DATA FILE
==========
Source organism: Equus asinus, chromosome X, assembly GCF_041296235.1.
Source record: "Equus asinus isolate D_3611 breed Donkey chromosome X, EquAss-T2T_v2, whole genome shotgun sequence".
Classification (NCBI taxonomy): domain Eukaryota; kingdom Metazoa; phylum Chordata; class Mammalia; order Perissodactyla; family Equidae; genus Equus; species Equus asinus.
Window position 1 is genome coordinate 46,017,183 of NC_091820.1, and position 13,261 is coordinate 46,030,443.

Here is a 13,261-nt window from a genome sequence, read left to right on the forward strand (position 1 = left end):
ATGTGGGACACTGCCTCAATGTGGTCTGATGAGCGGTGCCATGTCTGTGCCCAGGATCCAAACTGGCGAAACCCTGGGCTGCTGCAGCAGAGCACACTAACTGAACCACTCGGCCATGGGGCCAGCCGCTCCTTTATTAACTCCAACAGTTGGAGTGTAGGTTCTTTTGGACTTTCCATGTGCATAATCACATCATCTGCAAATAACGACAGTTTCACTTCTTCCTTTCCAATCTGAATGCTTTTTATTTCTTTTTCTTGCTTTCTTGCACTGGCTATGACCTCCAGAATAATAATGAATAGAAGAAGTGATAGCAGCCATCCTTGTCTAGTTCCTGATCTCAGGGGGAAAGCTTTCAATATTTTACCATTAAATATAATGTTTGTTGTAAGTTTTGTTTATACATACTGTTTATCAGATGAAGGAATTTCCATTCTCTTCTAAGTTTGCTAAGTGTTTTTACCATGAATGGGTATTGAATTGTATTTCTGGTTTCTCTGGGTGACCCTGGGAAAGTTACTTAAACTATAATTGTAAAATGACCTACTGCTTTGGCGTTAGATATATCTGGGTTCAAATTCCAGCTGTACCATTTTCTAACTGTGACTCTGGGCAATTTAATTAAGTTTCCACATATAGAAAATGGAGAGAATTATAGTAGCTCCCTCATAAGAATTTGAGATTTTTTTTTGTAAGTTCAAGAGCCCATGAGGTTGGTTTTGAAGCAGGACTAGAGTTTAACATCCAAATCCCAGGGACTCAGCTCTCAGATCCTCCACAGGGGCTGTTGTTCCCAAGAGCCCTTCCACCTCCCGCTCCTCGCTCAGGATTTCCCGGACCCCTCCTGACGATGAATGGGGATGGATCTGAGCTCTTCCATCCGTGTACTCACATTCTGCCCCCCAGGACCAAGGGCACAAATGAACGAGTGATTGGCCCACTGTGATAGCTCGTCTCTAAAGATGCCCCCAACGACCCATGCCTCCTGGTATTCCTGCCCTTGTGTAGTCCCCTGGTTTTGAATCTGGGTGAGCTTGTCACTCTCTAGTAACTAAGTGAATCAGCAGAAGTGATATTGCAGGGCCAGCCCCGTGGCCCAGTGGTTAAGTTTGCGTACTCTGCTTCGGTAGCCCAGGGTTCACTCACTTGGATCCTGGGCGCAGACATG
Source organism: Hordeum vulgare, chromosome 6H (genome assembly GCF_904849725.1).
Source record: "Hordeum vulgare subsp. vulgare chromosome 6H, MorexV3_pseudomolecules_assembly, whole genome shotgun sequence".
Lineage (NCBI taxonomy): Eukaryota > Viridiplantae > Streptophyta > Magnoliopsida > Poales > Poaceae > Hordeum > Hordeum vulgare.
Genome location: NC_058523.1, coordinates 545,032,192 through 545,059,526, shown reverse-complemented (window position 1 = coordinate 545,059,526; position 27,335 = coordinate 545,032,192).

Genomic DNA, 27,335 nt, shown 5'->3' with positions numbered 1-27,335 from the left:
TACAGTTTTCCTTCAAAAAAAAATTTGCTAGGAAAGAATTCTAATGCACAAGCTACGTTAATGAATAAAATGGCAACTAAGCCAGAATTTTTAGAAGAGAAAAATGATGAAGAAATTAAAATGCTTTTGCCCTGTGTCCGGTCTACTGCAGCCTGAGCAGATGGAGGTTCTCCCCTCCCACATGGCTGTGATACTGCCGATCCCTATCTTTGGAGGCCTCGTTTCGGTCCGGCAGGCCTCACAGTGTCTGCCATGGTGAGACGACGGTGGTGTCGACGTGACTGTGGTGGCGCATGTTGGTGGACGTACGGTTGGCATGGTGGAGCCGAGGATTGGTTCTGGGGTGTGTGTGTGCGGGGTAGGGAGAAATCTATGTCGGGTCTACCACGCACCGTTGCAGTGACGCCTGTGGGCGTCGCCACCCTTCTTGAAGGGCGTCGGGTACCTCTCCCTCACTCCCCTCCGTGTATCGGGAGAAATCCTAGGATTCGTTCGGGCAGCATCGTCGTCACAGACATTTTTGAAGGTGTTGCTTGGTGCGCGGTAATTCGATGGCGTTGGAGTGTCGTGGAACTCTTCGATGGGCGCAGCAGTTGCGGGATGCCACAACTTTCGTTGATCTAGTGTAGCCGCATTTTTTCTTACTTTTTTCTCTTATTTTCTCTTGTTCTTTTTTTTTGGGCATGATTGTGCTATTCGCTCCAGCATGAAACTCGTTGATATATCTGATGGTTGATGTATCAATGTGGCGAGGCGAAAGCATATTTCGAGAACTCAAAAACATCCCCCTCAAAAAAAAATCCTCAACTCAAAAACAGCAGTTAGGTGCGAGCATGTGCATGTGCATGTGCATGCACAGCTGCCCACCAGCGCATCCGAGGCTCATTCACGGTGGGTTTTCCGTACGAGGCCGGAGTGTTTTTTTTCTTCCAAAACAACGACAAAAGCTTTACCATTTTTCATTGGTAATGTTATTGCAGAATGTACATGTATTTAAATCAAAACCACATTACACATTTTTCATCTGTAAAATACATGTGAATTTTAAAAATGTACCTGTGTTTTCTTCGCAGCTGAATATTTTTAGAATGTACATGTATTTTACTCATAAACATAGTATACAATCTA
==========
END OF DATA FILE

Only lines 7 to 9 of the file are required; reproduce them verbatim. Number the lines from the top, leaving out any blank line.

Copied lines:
Source organism: Hordeum vulgare, chromosome 6H (genome assembly GCF_904849725.1).
Source record: "Hordeum vulgare subsp. vulgare chromosome 6H, MorexV3_pseudomolecules_assembly, whole genome shotgun sequence".
Lineage (NCBI taxonomy): Eukaryota > Viridiplantae > Streptophyta > Magnoliopsida > Poales > Poaceae > Hordeum > Hordeum vulgare.